It is natural and right to take reality as independently real, but every perception is the best guess of what reality is. We know a prediction, rather than a fact. This invites a freedom to shape our self and world towards an ethical liberation.
Most of us unconsciously identify as a separate, threatened, deficient self. This talk shines a light on this conditioning and explores the ways that mindfulness, compassion and self-inquiry reveal the freedom of our true nature.
Equanimity is a balance and non-reactivity, and a connection to an inner freedom, with whatever is happening. It is a quality deeply needed both in meditation and in daily life, particularly in our challenging times. We explore equanimity first by seeing how it manifests in the lives of some of the most beloved humans who have lived, and then by identifying seven core qualities of equanimity. We identify as well some main ways of practicing to cultivate equanimity, and some of the challenges of such practices. We end with a discussion.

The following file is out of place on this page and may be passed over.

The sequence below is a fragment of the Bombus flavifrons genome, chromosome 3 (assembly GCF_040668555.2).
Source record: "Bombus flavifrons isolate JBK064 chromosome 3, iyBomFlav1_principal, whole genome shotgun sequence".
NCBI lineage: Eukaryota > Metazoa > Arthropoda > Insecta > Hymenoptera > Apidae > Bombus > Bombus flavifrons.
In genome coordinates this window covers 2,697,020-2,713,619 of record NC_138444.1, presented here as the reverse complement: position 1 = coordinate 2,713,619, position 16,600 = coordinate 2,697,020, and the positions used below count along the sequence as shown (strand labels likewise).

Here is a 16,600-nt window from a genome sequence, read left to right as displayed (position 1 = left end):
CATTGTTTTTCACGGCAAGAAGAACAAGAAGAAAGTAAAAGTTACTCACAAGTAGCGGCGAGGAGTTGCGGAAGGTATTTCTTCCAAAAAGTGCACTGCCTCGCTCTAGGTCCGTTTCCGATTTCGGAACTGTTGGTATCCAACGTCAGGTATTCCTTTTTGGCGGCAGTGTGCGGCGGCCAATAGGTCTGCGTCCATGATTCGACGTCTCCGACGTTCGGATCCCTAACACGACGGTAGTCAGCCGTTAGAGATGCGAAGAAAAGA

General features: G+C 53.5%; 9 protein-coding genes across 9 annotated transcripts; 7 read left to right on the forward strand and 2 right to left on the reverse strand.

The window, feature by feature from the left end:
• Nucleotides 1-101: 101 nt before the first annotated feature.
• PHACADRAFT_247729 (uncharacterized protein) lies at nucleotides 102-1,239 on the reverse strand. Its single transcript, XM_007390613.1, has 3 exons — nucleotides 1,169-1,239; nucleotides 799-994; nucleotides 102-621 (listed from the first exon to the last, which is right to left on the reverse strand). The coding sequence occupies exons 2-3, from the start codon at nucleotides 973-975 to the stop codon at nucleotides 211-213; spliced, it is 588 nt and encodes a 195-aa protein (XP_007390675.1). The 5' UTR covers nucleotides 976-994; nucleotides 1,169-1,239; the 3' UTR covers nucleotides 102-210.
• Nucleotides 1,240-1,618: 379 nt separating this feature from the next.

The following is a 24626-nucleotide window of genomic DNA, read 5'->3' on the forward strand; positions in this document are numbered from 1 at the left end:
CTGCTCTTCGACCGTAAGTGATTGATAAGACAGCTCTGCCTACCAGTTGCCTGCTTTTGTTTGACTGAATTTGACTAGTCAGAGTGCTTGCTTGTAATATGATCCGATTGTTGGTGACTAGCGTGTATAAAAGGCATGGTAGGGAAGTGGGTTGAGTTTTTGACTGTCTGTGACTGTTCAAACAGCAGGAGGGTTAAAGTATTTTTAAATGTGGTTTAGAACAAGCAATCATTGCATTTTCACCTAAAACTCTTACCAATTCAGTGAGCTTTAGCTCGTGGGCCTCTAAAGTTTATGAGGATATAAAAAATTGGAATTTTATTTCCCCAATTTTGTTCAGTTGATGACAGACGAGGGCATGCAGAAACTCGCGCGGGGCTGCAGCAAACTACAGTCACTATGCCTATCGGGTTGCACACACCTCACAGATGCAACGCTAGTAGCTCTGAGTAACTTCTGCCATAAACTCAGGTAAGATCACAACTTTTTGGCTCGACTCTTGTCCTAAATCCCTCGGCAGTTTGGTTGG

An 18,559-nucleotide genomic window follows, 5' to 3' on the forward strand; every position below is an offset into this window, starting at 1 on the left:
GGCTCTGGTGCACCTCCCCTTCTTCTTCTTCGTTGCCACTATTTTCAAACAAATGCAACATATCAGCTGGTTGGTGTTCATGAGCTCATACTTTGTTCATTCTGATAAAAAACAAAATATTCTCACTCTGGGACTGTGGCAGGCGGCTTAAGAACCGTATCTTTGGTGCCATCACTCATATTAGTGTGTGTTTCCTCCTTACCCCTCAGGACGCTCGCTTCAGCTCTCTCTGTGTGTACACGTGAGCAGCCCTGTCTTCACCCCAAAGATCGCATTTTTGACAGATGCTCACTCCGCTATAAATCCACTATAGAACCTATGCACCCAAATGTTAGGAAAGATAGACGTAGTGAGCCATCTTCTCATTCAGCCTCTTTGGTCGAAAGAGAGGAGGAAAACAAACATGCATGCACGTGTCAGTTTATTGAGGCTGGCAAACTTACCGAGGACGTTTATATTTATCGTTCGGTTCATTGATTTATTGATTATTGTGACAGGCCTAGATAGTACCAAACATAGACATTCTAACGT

After basic instructions in (1) settling and stabilizing attention, and (2) practicing mindfulness, there is a brief general guidance in practicing to cultivate equanimity, especially by noticing moments of reactivity (semi-consciously or unconsciously grasping or pushing away at the level of body, mind, or emotions), and exploring them. Such guidance is repeated about 15 minutes into the silent practice.